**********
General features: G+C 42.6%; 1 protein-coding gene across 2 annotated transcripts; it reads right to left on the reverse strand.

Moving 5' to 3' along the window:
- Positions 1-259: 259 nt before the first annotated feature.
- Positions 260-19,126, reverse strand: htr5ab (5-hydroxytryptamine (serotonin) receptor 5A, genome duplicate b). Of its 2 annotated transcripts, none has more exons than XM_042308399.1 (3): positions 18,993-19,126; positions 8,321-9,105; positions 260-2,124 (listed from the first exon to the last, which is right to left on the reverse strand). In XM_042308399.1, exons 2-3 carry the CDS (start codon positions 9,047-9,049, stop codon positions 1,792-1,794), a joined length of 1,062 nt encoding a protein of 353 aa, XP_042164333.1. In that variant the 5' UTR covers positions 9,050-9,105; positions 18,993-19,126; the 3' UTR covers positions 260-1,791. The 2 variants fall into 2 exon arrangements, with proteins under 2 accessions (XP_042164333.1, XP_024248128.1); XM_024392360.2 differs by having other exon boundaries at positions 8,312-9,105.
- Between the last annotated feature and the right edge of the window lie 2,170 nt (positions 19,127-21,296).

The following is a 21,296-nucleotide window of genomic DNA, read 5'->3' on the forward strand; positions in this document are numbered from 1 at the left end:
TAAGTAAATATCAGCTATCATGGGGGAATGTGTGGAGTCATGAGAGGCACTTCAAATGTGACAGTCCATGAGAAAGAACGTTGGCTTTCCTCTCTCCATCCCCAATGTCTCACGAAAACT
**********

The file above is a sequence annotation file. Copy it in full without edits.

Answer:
General features: G+C 42.6%; 1 protein-coding gene across 2 annotated transcripts; it reads right to left on the reverse strand.

Moving 5' to 3' along the window:
- Positions 1-259: 259 nt before the first annotated feature.
- Positions 260-19,126, reverse strand: htr5ab (5-hydroxytryptamine (serotonin) receptor 5A, genome duplicate b). Of its 2 annotated transcripts, none has more exons than XM_042308399.1 (3): positions 18,993-19,126; positions 8,321-9,105; positions 260-2,124 (listed from the first exon to the last, which is right to left on the reverse strand). In XM_042308399.1, exons 2-3 carry the CDS (start codon positions 9,047-9,049, stop codon positions 1,792-1,794), a joined length of 1,062 nt encoding a protein of 353 aa, XP_042164333.1. In that variant the 5' UTR covers positions 9,050-9,105; positions 18,993-19,126; the 3' UTR covers positions 260-1,791. The 2 variants fall into 2 exon arrangements, with proteins under 2 accessions (XP_042164333.1, XP_024248128.1); XM_024392360.2 differs by having other exon boundaries at positions 8,312-9,105.
- Between the last annotated feature and the right edge of the window lie 2,170 nt (positions 19,127-21,296).

The following is a 21,296-nucleotide window of genomic DNA, read 5'->3' on the forward strand; positions in this document are numbered from 1 at the left end:
TAAGTAAATATCAGCTATCATGGGGGAATGTGTGGAGTCATGAGAGGCACTTCAAATGTGACAGTCCATGAGAAAGAACGTTGGCTTTCCTCTCTCCATCCCCAATGTCTCACGAAAACT